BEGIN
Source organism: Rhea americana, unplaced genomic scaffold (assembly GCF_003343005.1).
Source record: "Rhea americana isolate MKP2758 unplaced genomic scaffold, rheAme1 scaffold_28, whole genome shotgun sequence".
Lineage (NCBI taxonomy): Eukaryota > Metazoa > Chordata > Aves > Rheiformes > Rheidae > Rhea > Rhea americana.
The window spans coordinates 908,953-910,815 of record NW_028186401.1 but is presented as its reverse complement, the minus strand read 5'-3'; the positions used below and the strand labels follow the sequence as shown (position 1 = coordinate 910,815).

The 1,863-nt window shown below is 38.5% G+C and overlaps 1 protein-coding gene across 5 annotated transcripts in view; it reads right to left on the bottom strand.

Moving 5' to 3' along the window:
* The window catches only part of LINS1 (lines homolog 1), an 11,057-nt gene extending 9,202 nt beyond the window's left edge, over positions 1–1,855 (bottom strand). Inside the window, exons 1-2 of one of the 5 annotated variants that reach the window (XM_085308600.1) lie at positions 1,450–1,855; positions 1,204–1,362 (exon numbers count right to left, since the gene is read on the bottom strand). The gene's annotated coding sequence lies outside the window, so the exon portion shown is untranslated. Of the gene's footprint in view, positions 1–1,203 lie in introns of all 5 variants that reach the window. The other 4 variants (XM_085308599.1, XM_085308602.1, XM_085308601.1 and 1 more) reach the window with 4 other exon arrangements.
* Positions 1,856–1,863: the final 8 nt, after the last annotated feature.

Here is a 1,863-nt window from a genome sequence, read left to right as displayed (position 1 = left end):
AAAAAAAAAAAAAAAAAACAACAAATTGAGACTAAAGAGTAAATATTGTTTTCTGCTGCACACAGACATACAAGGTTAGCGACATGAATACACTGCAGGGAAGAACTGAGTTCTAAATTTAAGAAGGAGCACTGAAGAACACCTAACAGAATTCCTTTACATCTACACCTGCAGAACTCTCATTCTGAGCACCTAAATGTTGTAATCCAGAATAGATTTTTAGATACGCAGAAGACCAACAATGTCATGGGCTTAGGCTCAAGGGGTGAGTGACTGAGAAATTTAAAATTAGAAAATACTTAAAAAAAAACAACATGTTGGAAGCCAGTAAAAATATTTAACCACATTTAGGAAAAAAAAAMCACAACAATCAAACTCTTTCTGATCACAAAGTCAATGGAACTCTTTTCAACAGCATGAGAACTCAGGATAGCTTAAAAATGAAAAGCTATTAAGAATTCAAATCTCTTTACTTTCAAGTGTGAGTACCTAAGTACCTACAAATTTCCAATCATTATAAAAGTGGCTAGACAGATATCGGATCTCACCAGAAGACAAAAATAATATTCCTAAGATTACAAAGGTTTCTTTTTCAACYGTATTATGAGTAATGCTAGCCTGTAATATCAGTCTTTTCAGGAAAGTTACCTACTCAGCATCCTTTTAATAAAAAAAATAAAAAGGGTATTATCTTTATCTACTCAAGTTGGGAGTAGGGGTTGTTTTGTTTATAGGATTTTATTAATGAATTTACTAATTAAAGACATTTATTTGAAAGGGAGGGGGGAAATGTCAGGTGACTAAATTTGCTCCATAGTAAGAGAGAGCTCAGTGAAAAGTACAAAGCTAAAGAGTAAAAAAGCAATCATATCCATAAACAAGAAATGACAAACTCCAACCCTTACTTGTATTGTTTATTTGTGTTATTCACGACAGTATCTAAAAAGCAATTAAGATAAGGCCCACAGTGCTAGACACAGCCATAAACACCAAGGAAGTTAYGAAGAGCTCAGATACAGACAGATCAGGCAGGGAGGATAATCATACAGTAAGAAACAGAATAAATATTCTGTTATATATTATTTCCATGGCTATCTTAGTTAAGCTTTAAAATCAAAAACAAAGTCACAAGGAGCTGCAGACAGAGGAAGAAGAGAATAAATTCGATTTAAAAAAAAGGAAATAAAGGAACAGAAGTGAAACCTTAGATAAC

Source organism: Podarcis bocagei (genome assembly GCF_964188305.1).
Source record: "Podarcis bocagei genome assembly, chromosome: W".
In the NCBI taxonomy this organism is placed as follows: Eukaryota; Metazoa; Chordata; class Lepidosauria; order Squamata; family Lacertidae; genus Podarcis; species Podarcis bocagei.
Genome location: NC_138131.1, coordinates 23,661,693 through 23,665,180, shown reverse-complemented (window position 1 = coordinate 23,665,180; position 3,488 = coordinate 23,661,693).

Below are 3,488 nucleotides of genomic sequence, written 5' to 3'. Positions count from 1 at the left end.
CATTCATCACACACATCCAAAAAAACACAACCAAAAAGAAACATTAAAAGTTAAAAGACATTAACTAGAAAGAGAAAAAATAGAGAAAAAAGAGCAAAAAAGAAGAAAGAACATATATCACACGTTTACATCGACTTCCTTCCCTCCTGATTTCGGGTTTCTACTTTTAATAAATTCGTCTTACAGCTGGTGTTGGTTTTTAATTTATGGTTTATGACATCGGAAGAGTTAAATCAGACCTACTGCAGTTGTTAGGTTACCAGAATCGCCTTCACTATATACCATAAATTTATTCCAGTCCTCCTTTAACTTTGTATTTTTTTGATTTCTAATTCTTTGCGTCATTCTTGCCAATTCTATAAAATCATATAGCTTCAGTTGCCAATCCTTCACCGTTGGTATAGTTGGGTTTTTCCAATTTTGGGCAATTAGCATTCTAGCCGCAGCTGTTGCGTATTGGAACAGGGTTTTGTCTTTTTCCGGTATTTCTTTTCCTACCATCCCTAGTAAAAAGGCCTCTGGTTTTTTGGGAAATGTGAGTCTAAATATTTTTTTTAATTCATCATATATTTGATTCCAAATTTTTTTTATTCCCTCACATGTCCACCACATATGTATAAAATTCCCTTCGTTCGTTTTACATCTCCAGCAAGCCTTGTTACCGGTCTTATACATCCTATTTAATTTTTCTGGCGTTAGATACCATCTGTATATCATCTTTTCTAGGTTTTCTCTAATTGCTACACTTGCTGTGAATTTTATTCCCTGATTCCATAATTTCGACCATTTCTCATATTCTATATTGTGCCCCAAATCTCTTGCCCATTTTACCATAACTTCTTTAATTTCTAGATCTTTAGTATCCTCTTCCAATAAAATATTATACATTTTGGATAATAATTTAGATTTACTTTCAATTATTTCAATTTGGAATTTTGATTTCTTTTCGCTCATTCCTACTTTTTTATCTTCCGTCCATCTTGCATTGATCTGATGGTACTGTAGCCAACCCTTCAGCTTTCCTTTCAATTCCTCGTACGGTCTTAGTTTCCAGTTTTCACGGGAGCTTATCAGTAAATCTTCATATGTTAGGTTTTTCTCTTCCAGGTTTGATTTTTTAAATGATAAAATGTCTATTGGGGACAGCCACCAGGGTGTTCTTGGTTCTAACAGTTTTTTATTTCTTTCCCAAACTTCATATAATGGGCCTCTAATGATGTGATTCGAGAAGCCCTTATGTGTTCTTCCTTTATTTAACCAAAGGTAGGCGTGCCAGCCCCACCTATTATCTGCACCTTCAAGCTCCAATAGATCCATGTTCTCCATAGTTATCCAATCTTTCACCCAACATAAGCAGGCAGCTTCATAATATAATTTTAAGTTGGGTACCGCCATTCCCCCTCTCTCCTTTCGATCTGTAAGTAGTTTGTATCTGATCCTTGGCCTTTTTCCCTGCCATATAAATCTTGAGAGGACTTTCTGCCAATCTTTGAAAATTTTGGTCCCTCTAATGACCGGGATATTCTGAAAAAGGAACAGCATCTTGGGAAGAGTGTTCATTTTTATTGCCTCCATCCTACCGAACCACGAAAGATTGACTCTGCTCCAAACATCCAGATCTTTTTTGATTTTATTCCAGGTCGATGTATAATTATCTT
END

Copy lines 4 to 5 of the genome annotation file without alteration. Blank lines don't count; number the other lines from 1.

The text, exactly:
The window spans coordinates 908,953-910,815 of record NW_028186401.1 but is presented as its reverse complement, the minus strand read 5'-3'; the positions used below and the strand labels follow the sequence as shown (position 1 = coordinate 910,815).

The 1,863-nt window shown below is 38.5% G+C and overlaps 1 protein-coding gene across 5 annotated transcripts in view; it reads right to left on the bottom strand.